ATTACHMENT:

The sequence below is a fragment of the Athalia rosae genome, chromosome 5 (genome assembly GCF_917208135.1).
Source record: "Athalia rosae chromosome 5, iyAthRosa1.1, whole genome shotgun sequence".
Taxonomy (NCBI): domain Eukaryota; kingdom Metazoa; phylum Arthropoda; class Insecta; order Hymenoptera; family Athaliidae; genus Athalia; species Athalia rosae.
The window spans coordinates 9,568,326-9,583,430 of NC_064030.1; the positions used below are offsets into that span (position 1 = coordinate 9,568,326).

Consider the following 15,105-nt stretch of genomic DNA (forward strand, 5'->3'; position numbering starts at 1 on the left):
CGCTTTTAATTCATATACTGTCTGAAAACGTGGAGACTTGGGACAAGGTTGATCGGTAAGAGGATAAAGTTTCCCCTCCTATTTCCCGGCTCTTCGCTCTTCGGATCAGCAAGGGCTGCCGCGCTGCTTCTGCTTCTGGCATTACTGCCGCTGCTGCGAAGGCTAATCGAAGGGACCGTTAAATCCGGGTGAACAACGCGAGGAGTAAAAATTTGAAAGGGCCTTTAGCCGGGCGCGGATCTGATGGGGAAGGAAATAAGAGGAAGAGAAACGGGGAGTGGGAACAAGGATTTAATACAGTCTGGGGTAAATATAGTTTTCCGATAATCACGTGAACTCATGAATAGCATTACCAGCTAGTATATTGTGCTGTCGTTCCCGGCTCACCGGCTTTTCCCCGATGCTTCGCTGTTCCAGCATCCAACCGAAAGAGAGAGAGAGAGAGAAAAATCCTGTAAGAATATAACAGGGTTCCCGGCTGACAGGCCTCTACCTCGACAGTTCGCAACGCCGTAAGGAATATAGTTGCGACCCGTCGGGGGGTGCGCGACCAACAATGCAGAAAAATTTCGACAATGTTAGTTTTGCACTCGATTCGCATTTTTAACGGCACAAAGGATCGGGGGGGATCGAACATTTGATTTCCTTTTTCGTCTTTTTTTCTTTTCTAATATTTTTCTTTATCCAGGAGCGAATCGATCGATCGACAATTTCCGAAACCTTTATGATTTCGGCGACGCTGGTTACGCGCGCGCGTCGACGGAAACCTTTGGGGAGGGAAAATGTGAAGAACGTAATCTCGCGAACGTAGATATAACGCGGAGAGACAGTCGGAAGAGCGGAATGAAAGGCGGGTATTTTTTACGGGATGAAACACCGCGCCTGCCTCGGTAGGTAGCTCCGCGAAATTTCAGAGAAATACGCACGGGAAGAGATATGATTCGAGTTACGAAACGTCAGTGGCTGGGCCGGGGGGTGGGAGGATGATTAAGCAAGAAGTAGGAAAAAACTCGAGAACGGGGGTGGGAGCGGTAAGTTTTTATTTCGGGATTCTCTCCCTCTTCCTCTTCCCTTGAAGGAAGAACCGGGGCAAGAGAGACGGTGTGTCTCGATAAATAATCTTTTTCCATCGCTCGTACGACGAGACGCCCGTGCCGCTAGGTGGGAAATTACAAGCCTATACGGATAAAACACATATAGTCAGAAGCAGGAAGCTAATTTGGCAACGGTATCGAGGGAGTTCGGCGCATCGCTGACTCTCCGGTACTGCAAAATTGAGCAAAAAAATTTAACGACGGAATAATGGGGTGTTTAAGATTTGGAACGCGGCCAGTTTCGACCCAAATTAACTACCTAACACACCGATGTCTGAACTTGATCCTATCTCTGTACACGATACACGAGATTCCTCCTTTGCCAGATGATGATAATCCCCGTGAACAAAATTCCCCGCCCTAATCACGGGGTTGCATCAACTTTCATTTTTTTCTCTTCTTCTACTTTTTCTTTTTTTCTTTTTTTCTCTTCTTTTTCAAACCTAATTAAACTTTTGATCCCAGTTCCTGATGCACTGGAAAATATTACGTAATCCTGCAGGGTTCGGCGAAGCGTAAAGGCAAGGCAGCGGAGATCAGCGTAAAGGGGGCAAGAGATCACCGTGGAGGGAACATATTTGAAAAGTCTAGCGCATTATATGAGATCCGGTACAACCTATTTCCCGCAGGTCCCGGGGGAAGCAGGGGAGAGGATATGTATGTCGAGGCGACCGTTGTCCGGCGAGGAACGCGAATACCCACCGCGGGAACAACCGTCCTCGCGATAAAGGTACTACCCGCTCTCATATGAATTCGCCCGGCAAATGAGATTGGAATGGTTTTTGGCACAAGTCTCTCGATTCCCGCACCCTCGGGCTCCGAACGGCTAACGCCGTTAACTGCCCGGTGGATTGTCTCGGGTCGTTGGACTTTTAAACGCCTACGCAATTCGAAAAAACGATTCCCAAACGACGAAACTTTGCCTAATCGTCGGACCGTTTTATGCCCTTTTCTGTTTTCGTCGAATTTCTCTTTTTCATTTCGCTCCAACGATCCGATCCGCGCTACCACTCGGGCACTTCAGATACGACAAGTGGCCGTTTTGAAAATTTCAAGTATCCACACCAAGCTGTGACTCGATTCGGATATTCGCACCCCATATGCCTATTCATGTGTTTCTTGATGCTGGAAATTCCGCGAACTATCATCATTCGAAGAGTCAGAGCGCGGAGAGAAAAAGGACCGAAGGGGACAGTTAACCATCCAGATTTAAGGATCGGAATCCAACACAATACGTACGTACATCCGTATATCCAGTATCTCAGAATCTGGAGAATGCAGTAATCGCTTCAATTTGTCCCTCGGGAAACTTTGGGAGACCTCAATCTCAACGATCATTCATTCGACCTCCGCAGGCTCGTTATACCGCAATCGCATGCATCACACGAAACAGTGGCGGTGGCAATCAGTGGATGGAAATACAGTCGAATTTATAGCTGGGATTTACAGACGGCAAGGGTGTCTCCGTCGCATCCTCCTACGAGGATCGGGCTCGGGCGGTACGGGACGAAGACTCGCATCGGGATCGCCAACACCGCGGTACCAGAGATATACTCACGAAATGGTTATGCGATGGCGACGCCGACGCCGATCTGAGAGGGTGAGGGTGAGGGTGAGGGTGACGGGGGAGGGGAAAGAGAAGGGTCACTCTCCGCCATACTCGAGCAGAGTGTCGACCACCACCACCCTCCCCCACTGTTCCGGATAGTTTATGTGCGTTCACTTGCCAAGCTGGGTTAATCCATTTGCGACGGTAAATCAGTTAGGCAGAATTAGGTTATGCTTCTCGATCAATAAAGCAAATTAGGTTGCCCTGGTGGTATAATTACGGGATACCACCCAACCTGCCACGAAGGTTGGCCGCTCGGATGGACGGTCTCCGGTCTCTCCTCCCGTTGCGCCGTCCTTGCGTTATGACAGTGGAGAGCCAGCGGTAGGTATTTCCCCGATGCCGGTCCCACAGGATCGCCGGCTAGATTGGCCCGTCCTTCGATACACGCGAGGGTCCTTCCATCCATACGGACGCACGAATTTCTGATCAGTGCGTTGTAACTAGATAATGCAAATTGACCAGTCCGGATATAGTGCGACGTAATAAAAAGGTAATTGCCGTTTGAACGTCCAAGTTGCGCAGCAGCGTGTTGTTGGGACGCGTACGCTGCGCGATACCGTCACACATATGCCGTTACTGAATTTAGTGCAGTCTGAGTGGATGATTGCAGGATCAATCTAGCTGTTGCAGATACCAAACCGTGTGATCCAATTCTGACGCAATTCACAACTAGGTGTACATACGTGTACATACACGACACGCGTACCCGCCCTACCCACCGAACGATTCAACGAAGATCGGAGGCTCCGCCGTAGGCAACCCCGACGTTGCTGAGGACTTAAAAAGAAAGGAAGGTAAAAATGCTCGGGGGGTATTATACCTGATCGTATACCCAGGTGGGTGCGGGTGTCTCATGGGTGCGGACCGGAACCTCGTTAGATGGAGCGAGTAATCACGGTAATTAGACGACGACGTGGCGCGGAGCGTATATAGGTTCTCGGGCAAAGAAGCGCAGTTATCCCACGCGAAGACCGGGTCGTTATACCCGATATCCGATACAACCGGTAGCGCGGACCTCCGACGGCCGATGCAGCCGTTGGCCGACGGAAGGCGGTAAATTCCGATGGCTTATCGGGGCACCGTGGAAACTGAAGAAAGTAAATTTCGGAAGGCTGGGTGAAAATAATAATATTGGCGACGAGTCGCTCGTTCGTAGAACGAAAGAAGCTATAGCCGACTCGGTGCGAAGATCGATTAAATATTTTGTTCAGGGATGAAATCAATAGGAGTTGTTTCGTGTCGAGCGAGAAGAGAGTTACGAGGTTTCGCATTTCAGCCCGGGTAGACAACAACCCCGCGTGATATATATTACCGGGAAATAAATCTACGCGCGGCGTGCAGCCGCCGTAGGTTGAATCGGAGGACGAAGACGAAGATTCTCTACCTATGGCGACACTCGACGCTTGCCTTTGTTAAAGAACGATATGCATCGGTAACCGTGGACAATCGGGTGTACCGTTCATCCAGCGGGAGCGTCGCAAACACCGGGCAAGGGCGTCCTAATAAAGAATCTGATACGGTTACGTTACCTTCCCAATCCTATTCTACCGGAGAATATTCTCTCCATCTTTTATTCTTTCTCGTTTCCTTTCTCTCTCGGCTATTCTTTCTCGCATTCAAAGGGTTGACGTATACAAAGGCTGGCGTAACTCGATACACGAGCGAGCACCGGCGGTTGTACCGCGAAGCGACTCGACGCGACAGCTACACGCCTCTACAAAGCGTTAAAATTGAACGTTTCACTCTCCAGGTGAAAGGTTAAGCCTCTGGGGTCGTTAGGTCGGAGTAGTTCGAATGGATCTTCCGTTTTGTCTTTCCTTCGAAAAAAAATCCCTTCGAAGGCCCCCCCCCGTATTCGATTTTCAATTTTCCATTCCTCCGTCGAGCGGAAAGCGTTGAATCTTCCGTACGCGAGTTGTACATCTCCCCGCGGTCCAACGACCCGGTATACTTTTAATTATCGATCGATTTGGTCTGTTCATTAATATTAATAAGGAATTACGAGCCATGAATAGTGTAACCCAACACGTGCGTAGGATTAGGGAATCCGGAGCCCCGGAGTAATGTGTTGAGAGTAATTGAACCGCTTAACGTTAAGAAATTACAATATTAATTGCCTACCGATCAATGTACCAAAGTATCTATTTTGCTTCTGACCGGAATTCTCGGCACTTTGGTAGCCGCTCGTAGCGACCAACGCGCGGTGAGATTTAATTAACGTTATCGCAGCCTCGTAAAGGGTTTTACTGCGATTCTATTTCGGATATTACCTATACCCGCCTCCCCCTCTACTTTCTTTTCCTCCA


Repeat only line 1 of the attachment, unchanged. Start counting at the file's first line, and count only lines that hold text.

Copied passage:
The sequence below is a fragment of the Athalia rosae genome, chromosome 5 (genome assembly GCF_917208135.1).